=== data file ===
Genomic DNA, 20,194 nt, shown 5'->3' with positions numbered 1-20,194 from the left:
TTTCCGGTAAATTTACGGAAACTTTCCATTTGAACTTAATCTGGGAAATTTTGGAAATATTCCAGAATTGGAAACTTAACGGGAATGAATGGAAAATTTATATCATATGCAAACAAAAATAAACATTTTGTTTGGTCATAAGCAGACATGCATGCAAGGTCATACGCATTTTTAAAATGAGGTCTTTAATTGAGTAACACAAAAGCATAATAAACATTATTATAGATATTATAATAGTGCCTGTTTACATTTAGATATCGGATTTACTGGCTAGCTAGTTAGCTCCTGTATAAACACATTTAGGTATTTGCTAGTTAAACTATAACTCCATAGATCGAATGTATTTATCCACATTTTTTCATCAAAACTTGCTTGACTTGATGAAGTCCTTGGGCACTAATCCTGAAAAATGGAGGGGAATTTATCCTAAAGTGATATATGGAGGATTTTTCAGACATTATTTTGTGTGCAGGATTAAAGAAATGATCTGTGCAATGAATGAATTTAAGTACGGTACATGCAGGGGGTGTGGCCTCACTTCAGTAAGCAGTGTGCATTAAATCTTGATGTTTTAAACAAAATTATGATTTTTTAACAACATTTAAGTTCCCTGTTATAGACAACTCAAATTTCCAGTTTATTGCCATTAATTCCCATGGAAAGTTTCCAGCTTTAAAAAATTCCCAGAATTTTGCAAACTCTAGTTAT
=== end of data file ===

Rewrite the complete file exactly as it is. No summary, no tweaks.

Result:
Genomic DNA, 20,194 nt, shown 5'->3' with positions numbered 1-20,194 from the left:
TTTCCGGTAAATTTACGGAAACTTTCCATTTGAACTTAATCTGGGAAATTTTGGAAATATTCCAGAATTGGAAACTTAACGGGAATGAATGGAAAATTTATATCATATGCAAACAAAAATAAACATTTTGTTTGGTCATAAGCAGACATGCATGCAAGGTCATACGCATTTTTAAAATGAGGTCTTTAATTGAGTAACACAAAAGCATAATAAACATTATTATAGATATTATAATAGTGCCTGTTTACATTTAGATATCGGATTTACTGGCTAGCTAGTTAGCTCCTGTATAAACACATTTAGGTATTTGCTAGTTAAACTATAACTCCATAGATCGAATGTATTTATCCACATTTTTTCATCAAAACTTGCTTGACTTGATGAAGTCCTTGGGCACTAATCCTGAAAAATGGAGGGGAATTTATCCTAAAGTGATATATGGAGGATTTTTCAGACATTATTTTGTGTGCAGGATTAAAGAAATGATCTGTGCAATGAATGAATTTAAGTACGGTACATGCAGGGGGTGTGGCCTCACTTCAGTAAGCAGTGTGCATTAAATCTTGATGTTTTAAACAAAATTATGATTTTTTAACAACATTTAAGTTCCCTGTTATAGACAACTCAAATTTCCAGTTTATTGCCATTAATTCCCATGGAAAGTTTCCAGCTTTAAAAAATTCCCAGAATTTTGCAAACTCTAGTTAT